I am always slightly nervous about presenting recipes which are distinctly regional: locals tend to be fiercely defensive, proprietary even. about how their particular delicacy should be made and enjoyed. Devon and Cornwall have long been engaged in a battle as to whether cream or jam comes first on their otherwise very similar scones (personally, if you’re offering me a freshly made scone, loaded up with delicious things, I have absolutely no interest in the order of their piling), and the Cornish are so protective of their eponymous pasty, that they campaigned for years for it to receive Protected Geographical Indication, meaning that it must be manufactured in Cornwall. I dread the thought of angering an entire region with a recipe – but when it comes to Bath buns, it’s even more dicey.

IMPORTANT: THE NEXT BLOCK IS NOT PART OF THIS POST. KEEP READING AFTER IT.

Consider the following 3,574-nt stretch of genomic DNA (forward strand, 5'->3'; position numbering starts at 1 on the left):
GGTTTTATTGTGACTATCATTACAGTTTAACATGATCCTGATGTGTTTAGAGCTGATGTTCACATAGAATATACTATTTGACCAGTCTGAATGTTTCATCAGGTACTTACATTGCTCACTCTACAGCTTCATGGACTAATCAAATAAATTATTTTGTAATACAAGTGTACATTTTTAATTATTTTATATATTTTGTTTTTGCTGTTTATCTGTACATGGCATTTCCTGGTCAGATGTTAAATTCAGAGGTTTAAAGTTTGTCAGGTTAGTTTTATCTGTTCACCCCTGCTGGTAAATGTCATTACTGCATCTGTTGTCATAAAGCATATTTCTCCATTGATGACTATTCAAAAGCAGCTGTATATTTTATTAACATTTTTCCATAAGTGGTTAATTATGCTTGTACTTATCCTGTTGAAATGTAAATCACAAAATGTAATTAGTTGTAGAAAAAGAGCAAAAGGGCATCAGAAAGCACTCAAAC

The Bath bun has been enjoyed in the city of Bath for over 300 years – the first reference to it comes from none other than Jane Austen, who wrote to her sister Cassandra in 1801 to say that, if Cassandra would not be joining her, she would eat as many Bath buns as possible: ‘there is no place here or hereabouts that I shall want to be staying at, and though, to be sure, the keep of two will be more than of one, I will endeavour to make the difference less by disordering my stomach with Bath buns.’
But 300 years later, controversy remains as to what a Bath bun is: it’s thought that in the late 17th century, a Huguenot refugee called Solange Luyon came to Bath and began baking buns. She, and the buns, became known as Sally Luns (immortalised in Charles Dickens’ novella The Chimes). According to Sally Lunn’s tearoom, which is in the original building where Solange or Sally baked her buns, the buns should be the (toasted) base of sweet and savoury dishes, topped with Welsh Rarebit, served alongside boeuf bourguignon or coated with lemon curd.